Many of Atzmon’s critics would have no problem in dividing Muslims up in this way and would of course have a ready-made term available to describe the ‘third category’ of Muslims. Such people they tend to call ‘political Islamists’. This is uncontroversial among liberals and the left: while there are wide differences on how to relate to those who are politically active as Muslims, with some writing off all such people as irremediably reactionary while others adopting a more nuanced position, there is little dispute about the existence of political Islam, and therefore three basic categories of Muslim identity. No one on the left goes around denouncing anyone who recognises the mere existence of political Islam as a distinct category as racist or Islamophobic.

When it comes to making such distinctions among Jews, however, the reaction from both progressive and right-wing Jewish activists and their cheerleaders on the gentile left is quite hysterical. Thus the campaign against Atzmon, recently taken up in an unsuccessful attempt at banning his music by the Zionist-influenced ‘anti-fascist’ campaigning group ‘Hope Not Hate’ and the Zionist anti-Muslim hate site Harry’s Place. No one with any sense on the left expects much from these people, who spend more time witch-hunting anti-imperialists and anti-war activists particularly from the Middle East than any purely nominal ‘anti-fascism’. But more serious people on the left have also reacted with horror to Atzmon’s making such distinctions among Jews.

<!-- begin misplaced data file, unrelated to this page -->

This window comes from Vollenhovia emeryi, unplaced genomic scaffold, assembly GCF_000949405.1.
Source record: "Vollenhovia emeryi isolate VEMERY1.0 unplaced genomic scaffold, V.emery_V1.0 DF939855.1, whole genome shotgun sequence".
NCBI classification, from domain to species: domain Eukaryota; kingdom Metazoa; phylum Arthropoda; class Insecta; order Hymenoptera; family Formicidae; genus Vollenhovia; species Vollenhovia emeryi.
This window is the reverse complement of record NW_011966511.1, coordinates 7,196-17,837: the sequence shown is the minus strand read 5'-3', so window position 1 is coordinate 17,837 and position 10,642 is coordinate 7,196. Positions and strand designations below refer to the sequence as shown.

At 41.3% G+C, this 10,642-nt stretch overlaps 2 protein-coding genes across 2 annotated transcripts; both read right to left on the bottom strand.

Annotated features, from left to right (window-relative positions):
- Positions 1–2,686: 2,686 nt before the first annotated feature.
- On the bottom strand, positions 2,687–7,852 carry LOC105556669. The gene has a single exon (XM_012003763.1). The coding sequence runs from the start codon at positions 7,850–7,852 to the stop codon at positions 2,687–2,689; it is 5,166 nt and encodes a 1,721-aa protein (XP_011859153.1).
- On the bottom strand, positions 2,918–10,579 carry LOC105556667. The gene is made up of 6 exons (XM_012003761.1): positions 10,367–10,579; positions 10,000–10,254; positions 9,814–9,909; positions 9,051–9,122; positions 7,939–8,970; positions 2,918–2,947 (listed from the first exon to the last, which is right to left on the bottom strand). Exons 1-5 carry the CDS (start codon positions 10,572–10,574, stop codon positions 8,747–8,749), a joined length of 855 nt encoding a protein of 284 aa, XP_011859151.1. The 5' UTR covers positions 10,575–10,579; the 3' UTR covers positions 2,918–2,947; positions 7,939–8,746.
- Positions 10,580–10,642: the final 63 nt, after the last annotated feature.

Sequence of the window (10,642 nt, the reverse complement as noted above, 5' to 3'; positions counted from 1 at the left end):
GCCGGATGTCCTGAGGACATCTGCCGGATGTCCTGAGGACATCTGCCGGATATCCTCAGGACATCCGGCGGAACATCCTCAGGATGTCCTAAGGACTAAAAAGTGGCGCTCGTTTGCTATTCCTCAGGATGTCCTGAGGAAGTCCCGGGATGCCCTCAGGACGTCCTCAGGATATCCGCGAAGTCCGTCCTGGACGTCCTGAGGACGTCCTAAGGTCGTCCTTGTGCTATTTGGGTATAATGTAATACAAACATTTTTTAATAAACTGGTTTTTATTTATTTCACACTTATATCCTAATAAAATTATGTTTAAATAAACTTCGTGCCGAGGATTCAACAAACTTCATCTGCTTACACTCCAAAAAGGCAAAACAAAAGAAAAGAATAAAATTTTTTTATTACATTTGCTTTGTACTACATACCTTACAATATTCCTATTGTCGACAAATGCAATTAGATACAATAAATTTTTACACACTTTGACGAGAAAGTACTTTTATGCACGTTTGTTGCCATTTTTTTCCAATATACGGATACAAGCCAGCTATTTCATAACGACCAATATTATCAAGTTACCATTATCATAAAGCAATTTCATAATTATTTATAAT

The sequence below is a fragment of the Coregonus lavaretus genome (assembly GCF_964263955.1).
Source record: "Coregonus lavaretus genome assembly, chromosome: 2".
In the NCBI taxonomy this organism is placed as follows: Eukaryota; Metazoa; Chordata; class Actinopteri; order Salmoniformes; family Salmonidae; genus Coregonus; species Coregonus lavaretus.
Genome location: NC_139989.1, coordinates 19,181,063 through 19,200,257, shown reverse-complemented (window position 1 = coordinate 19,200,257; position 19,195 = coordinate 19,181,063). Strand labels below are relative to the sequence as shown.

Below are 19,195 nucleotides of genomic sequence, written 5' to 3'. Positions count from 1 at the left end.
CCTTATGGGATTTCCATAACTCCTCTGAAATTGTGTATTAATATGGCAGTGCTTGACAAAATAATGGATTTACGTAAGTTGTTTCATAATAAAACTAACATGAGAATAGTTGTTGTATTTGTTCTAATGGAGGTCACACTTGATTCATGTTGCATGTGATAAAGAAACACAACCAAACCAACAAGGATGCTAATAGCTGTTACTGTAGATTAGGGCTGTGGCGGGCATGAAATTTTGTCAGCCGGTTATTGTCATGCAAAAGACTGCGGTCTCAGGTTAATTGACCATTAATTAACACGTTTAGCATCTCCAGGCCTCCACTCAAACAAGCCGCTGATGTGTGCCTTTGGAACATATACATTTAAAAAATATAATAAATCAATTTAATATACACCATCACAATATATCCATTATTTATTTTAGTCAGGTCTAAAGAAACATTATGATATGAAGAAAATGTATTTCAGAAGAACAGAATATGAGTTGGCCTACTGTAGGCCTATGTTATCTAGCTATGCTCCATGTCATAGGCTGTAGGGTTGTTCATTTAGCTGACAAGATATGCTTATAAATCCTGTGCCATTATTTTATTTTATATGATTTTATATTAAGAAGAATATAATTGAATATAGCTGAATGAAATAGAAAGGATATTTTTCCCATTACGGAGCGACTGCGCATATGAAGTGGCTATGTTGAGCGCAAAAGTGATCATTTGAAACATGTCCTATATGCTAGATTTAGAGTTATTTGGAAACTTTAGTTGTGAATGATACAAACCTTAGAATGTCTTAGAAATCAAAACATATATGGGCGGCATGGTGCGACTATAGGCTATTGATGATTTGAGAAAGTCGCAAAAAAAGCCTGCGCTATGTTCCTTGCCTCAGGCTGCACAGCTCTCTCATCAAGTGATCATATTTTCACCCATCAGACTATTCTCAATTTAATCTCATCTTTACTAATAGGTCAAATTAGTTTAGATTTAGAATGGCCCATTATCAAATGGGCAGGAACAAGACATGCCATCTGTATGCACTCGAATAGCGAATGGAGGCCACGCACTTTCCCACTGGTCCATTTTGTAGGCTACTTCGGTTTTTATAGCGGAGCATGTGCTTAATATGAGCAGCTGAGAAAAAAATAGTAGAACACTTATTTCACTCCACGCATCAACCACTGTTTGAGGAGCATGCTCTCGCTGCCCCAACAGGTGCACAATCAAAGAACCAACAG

Jewish and Islamist politics – parallels and differences

There are some important differences between Jewish politics and Political Islam that make such a comparison not as straightforward as all that. One important one is that there is no significant secular form of political Muslim communalism. Because Islam is a pan-national religion that is the majority in a range of countries from Morocco to Indonesia, those secular forms of politics that have evolved tend to be based on one or another form of nationalism – Arab nationalism, nationalist politics in Pakistan (initially defined against India), Indonesian nationalism, etc. Pan-Islamic politics is most definitely not secular, but aims to appeal to people of disparate nations on the basis of loyalty to Islam. This is most definitely not parallel to Jewish politics.

Jewish politics as a form of communalism is mainly secular and largely the creation of atheists. The reasons for this are complex and go back into history. Abram Leon, the Trotskyist who authored The Jewish Question during the Second World War (before being himself murdered in the holocaust), provided the framework for much of this understanding, describing the Jews as having been a class of pre-capitalist traders in feudal society, a people-class who performed a necessary economic function and whose religion and identity became adapted to reflect their social role. For Leon, the reason for the Jews’ survival as a distinct religious community was linked to that economic role. With the advent of the capitalist mode of production, growing up within feudal society and eventually overturning it, that role became obsolete.

The result was a pretty complex evolution for the Jews, they became hated competitors for the emerging bourgeoisie, having had a monopoly position in the role of financiers and merchants under feudalism. At the same time, Jewish merchants did make careers for themselves under the new mode of production and became sometimes a target of social discontent that the bourgeoisie managed quite skilfully to steer away from itself towards ‘Jewish’ capital. But in any case, the medieval religious form of the Jewish religion was obsolete and in no shape to drive the former people-class forward in a new world.